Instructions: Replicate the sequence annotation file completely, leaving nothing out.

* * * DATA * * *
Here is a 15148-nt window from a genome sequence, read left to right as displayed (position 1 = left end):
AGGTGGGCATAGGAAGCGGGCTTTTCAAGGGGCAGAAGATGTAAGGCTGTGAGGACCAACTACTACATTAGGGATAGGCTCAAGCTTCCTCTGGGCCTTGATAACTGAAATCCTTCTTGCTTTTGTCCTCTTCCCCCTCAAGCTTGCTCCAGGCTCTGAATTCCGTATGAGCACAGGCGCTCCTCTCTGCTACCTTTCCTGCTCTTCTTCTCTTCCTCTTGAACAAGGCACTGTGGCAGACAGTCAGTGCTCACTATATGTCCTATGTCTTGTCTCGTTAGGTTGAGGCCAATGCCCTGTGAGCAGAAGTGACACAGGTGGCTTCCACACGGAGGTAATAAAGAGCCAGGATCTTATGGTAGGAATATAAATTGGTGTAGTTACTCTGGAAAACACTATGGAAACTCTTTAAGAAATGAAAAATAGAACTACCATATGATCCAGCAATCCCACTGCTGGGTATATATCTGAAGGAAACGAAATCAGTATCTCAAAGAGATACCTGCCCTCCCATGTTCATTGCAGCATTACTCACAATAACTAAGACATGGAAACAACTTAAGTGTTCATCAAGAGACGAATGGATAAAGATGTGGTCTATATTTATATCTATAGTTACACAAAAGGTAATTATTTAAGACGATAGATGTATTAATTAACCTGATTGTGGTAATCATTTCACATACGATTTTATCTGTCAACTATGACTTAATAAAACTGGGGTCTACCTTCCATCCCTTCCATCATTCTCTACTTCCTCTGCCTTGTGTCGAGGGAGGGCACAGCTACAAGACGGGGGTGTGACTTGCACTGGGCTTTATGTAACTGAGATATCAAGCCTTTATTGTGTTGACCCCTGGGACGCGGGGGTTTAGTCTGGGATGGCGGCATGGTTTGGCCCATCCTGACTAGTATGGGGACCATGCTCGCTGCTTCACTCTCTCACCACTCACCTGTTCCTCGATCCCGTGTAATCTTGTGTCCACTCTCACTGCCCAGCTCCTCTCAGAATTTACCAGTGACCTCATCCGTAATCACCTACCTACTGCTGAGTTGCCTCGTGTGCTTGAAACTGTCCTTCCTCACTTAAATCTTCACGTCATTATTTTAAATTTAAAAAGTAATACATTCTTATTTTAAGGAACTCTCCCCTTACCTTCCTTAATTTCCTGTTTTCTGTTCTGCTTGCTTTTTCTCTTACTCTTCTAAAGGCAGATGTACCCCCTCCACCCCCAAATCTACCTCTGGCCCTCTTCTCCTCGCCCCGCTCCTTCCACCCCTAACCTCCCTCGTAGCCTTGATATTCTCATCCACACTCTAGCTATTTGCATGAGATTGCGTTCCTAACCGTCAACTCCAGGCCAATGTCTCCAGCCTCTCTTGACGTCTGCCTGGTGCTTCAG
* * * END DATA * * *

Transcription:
Here is a 15148-nt window from a genome sequence, read left to right as displayed (position 1 = left end):
AGGTGGGCATAGGAAGCGGGCTTTTCAAGGGGCAGAAGATGTAAGGCTGTGAGGACCAACTACTACATTAGGGATAGGCTCAAGCTTCCTCTGGGCCTTGATAACTGAAATCCTTCTTGCTTTTGTCCTCTTCCCCCTCAAGCTTGCTCCAGGCTCTGAATTCCGTATGAGCACAGGCGCTCCTCTCTGCTACCTTTCCTGCTCTTCTTCTCTTCCTCTTGAACAAGGCACTGTGGCAGACAGTCAGTGCTCACTATATGTCCTATGTCTTGTCTCGTTAGGTTGAGGCCAATGCCCTGTGAGCAGAAGTGACACAGGTGGCTTCCACACGGAGGTAATAAAGAGCCAGGATCTTATGGTAGGAATATAAATTGGTGTAGTTACTCTGGAAAACACTATGGAAACTCTTTAAGAAATGAAAAATAGAACTACCATATGATCCAGCAATCCCACTGCTGGGTATATATCTGAAGGAAACGAAATCAGTATCTCAAAGAGATACCTGCCCTCCCATGTTCATTGCAGCATTACTCACAATAACTAAGACATGGAAACAACTTAAGTGTTCATCAAGAGACGAATGGATAAAGATGTGGTCTATATTTATATCTATAGTTACACAAAAGGTAATTATTTAAGACGATAGATGTATTAATTAACCTGATTGTGGTAATCATTTCACATACGATTTTATCTGTCAACTATGACTTAATAAAACTGGGGTCTACCTTCCATCCCTTCCATCATTCTCTACTTCCTCTGCCTTGTGTCGAGGGAGGGCACAGCTACAAGACGGGGGTGTGACTTGCACTGGGCTTTATGTAACTGAGATATCAAGCCTTTATTGTGTTGACCCCTGGGACGCGGGGGTTTAGTCTGGGATGGCGGCATGGTTTGGCCCATCCTGACTAGTATGGGGACCATGCTCGCTGCTTCACTCTCTCACCACTCACCTGTTCCTCGATCCCGTGTAATCTTGTGTCCACTCTCACTGCCCAGCTCCTCTCAGAATTTACCAGTGACCTCATCCGTAATCACCTACCTACTGCTGAGTTGCCTCGTGTGCTTGAAACTGTCCTTCCTCACTTAAATCTTCACGTCATTATTTTAAATTTAAAAAGTAATACATTCTTATTTTAAGGAACTCTCCCCTTACCTTCCTTAATTTCCTGTTTTCTGTTCTGCTTGCTTTTTCTCTTACTCTTCTAAAGGCAGATGTACCCCCTCCACCCCCAAATCTACCTCTGGCCCTCTTCTCCTCGCCCCGCTCCTTCCACCCCTAACCTCCCTCGTAGCCTTGATATTCTCATCCACACTCTAGCTATTTGCATGAGATTGCGTTCCTAACCGTCAACTCCAGGCCAATGTCTCCAGCCTCTCTTGACGTCTGCCTGGTGCTTCAG